Carl DeFebo Manager, Media and Public Relations

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Carl DeFebo Desk: 717-920-7176 Mobile: 717-645-2265 E-Mail:

December 19, 2005


Turnpike to Convert Gateway Plaza to "One Way" Tolling Scenario

Measure will increase efficiency, allow opening of "Express" E-ZPass.


NORTH BEAVER TWP., LAWRENCE CO., PA. (DEC. 19, 2005) – The Pennsylvania Turnpike today announced it will implement a new fare schedule at the Gateway toll plaza (Exit #2) near Ohio on Jan. 2, 2006.

Known as "one-way tolling," the measure will enable the Turnpike to increase efficiency at this main-line toll plaza by allowing all exiting or westbound motorists to proceed unimpeded without having to stop to pay a toll. Only entering, or eastbound, drivers pay the new fee.

Beginning at 12:01 a.m. on Monday, Jan. 2, westbound motorists (exiting Pennsylvania) will pay no toll at Gateway. Eastbound passenger vehicles (entering Pennsylvania) will pay a $3 flat fee (double the existing $1.50 fee) while eastbound commercial vehicles will pay $3 for two axles plus $3 for each additional axle.

"One-way tolling makes traveling the Turnpike more convenient for motorists," said Turnpike Chief Executive Joe Brimmeier. "It will virtually eliminate peak-period congestion at the tollbooths that we typically experience throughout the summer months and during those big holidays."

Brimmeier said a number of toll agencies made similar conversions that are both popular with motorists and fiscally successful. Toll facilities in New York, New Jersey, and throughout New England have recently made the switch.

"With the change, our customers will only have to stop to pay once during a roundtrip through Gateway," said Brimmeier. "The entry toll is doubled for passenger vehicles to enable us to balance out revenues lost on the exit side of the plaza."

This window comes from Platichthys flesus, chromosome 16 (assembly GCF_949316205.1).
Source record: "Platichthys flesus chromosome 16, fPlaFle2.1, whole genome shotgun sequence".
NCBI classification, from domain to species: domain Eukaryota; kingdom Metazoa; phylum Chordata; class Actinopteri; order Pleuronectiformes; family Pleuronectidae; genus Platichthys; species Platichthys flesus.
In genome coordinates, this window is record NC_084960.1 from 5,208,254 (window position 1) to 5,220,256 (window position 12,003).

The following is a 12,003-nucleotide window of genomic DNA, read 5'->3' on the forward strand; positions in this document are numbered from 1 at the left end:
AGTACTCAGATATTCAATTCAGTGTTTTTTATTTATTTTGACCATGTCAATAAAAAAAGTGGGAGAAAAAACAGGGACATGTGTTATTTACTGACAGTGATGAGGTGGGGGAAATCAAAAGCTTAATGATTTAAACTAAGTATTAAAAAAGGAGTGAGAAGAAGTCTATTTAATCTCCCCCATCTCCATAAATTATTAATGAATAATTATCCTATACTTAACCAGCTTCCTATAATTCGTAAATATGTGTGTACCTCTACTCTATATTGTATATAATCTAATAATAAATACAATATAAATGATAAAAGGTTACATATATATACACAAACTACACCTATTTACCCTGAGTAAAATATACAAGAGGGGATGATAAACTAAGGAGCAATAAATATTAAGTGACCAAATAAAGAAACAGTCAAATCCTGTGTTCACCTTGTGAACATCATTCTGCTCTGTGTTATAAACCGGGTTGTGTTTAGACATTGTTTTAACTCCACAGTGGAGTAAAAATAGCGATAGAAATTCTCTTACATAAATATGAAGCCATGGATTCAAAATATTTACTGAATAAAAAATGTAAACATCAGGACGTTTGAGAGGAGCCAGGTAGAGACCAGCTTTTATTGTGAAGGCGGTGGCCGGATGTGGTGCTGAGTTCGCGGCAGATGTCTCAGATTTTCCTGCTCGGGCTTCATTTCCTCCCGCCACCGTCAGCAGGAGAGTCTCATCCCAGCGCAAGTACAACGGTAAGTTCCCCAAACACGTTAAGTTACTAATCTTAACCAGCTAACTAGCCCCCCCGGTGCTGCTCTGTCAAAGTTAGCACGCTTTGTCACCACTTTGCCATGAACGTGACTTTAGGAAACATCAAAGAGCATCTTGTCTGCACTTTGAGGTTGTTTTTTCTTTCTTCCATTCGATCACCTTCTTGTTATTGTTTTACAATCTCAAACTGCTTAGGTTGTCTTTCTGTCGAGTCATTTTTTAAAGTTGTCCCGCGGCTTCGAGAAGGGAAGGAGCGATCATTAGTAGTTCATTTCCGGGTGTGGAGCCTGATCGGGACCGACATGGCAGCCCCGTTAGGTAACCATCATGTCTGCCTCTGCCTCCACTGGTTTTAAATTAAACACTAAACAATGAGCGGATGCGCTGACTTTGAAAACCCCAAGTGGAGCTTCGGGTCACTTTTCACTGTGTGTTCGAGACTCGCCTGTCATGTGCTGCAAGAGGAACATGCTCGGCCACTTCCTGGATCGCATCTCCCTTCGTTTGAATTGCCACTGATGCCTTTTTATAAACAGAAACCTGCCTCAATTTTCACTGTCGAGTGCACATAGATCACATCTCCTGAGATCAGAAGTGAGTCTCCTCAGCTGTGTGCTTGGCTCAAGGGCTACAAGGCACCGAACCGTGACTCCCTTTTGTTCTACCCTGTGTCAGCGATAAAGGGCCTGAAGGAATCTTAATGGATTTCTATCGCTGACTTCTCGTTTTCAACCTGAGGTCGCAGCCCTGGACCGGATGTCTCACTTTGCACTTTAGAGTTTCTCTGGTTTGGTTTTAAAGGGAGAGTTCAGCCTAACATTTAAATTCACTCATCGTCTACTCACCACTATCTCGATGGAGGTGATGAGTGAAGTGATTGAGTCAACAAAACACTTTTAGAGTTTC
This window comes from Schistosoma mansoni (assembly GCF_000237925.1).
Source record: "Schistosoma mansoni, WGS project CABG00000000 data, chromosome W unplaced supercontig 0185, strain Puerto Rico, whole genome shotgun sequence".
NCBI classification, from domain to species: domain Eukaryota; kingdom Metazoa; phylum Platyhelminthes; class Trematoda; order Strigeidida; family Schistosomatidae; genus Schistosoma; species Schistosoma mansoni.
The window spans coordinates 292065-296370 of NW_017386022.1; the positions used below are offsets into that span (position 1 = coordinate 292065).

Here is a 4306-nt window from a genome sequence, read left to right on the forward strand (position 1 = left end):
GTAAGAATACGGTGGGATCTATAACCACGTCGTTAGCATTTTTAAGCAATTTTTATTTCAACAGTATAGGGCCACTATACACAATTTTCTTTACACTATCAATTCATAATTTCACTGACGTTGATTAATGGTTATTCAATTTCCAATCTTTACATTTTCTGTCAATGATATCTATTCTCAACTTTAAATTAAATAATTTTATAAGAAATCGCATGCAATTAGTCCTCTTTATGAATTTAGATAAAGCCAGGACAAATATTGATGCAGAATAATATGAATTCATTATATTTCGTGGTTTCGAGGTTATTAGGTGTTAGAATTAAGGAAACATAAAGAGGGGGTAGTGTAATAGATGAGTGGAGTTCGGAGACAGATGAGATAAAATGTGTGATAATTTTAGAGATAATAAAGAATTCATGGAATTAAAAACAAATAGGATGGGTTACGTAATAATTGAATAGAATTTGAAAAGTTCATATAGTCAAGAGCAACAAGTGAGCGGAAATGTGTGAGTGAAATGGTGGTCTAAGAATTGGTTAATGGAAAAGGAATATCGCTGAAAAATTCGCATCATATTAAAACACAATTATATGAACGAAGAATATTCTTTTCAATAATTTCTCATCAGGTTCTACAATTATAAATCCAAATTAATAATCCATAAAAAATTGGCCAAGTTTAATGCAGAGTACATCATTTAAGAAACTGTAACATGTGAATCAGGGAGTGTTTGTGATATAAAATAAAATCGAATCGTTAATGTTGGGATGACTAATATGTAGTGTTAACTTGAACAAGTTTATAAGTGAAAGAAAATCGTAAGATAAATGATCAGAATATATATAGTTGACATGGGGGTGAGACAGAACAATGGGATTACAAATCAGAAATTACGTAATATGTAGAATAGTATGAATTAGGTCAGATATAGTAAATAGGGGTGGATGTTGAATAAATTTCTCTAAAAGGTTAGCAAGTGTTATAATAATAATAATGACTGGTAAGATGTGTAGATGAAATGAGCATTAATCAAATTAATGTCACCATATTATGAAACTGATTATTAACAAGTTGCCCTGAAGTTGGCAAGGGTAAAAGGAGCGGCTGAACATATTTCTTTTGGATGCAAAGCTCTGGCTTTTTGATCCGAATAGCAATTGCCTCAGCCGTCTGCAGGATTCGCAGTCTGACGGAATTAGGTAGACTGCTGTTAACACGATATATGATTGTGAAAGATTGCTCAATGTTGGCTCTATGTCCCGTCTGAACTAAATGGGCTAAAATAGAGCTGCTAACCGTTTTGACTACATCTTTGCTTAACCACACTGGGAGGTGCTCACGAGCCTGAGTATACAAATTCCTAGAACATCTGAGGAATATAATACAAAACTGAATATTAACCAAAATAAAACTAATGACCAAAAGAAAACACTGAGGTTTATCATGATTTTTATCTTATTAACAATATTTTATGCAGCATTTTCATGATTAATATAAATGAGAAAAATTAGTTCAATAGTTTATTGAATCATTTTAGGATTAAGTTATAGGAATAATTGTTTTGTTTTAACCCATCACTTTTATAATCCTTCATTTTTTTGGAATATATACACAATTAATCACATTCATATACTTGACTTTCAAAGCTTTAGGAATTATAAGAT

The biggest benefit of the conversion, Brimmeier said, will be the introduction of two eastbound Express E-ZPass lanes in August 2007, enabling E-ZPass members to proceed through the plaza at highway speed (55 miles per hour) like the Warrendale express lanes 28 miles to the east. Gateway E-ZPass customers must now slow down to 5 miles per hour.

Construction work – including demolition of the old westbound tollbooths, refurbishment of eastbound tollbooths and reconstruction of the roadway beneath – will begin in March 2006. Until the conversion is completed in August 2007, Brimmeier reminds motorists to slow down, as Gateway will become a work zone to allow the necessary changes to be made.

"If you are leaving Pennsylvania through Gateway, the tollbooths will still be up temporarily – though they'll be unmanned – and everyone, including E-ZPass customers, will have to slow down to 25 miles per hour," Brimmeier explained. Demolition of the westbound tollbooths will begin in March, 2006. The westbound Turnpike will be fully converted to an "open" highway by August, 2006.

Entering the Commonwealth, eastbound motorists will encounter the refurbishment of the six eastbound tollbooths and the construction of two Express E-ZPass lanes starting March 2006 through August 2007.

The project also includes the full-depth reconstruction of more than 1.5 miles of eastbound and westbound Turnpike, along with the installation of a new, permanent 52-inch tall concrete median barrier.

Motorists should be aware of shifting traffic patterns approaching the toll-plaza area. Also be alert for variations in the availability and positions of the eastbound cash and E-ZPass lanes. No traffic stoppages are anticipated throughout the 18-month construction project, though occasional single-lane closures may be necessary during off-peak hours.

Some 22,000 vehicles per day (17 percent of them trucks) enter and exit the Keystone State via Gateway toll plaza, which first opened to traffic Dec. 26, 1951. That means that some 8 million cars and trucks pass through the plaza each year. The plaza was converted to a flat-fee plaza on June 30, 2004, when the Pa. Turnpike/I-79 link opened and the Warrendale toll plaza (#30) became the western terminus of the toll-ticket system.

The general contractor for the $21 million overhaul of the toll plaza and highway rebuild is Joseph B. Fay Co., Russellton, Pa. Designer for the project was DMJM+Harris Inc., Pittsburgh, and design management is being handled by Urban Engineers Inc., Mechanicsburg, Pa.


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